Visiting Srebrenica was a very eye-opening experience. Srebrenica as an event had been discussed within our group extensively, and is a major focus for many concerning the war. This is mainly because of its identification as a genocide, the first on European soil since World War II. At Srebrenica, thousands of people, supposedly under the protection of Dutch forces for the UN, were massacred, and many more were forced to march for days from Srebrenica to safety even as Serbian forces continued to hunt them down.
Having learned about this historical event in class and through reading, I thought I had some knowledge of what happened. However, meeting people like Saliha and Hassan who had both lost loved ones in the massacre, made me aware of it on a more personal level. I was able to talk to these people who had lived this event, and I learned how it truly impacted their lives and how it continues to impact their lives today. This was extraordinarily valuable to me, as I was truly able to connect with people and see on a personal level the effects of such a historical event.
My favorite moment thus far has been the time spent at Kravice Falls. After a bit of a walk down to the Falls, the cold water was very much welcome after the extraordinarily hot day that we had in Mostar. Aside from the cold water being refreshing, the Falls were absolutely beautiful. There were a number of different spots that had waterfalls, but the main spot that I was at flowed over and around a cavern. By going through the waterfall, one was able to get inside the cavern, where it looked amazing. Additionally, just standing under the pounding waterfall was a lot of fun.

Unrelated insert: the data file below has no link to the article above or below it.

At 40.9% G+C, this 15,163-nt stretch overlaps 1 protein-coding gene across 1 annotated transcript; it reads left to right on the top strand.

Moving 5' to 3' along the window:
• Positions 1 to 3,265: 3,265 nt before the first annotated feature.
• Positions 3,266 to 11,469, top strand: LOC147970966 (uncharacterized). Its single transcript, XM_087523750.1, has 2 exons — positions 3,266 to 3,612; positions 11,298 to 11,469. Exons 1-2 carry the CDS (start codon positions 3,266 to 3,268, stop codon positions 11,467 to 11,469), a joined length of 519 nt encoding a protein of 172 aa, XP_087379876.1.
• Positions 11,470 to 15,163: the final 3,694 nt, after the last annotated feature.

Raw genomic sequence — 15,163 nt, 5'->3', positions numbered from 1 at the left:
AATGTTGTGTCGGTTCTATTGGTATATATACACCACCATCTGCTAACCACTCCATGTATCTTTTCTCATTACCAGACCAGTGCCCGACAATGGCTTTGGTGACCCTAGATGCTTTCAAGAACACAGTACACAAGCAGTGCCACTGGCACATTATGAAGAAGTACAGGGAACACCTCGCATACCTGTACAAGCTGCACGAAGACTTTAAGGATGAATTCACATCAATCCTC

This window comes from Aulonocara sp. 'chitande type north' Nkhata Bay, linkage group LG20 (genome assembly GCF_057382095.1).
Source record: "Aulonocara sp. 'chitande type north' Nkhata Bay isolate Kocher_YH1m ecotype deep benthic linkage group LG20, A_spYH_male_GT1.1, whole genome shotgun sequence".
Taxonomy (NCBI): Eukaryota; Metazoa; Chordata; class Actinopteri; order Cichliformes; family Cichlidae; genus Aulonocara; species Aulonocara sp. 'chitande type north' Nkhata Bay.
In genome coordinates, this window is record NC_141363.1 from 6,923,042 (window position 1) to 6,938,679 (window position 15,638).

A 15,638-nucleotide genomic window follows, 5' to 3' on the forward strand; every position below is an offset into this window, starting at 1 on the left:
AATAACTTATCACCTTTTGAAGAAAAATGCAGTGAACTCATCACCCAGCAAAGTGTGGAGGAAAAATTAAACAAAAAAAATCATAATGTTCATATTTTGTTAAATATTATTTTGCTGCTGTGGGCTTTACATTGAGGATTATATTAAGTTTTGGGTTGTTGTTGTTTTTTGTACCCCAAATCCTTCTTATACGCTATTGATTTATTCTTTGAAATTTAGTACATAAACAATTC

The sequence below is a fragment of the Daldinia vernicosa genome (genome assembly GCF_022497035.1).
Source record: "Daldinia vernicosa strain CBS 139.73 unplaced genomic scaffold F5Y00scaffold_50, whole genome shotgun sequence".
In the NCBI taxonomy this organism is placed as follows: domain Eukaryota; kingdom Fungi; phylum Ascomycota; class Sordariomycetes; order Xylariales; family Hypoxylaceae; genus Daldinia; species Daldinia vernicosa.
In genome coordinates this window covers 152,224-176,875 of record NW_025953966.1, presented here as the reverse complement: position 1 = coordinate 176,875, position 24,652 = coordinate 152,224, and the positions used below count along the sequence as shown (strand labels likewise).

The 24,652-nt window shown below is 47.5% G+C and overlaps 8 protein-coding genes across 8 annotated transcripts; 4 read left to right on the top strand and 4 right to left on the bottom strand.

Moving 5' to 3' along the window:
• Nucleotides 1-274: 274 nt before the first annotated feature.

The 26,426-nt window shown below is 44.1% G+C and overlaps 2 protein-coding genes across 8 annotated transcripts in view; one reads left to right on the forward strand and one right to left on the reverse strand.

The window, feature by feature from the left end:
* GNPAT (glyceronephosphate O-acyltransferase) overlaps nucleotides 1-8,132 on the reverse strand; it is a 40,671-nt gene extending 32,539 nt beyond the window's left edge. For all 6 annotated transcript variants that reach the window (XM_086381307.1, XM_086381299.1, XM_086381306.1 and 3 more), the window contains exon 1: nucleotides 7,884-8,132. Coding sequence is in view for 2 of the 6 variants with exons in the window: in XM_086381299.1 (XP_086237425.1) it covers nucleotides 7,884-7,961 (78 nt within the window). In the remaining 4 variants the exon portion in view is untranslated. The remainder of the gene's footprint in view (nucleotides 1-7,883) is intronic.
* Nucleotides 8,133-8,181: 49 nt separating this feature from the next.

This past weekend I went to Tito’s bunker along with some of the other people in the group. It was interesting to see how massive the place was and how intensely they prepared for a nuclear attack. In addition to seeing the history of the bunker, much of it has also been used for contemporary art exhibitions (which is not particularly one of my interests), and in the next few years the entire bunker will be a museum of contemporary art.
After leaving the bunker, we went to a local fish restaurant where there was a cave in the back and the fish were swimming in front of us. In addition to the (very) fresh fish, they served some of the best lamb that I have ever had; it was awesome – it literally inspired awe in me. There was also so much food that we could not eat it all, so I was fortunate enough to be able to take the remaining lamb home and eat it there.
Overall, despite being super hot outside and the bunker not being exactly what I thought it would be, it was a pretty good day.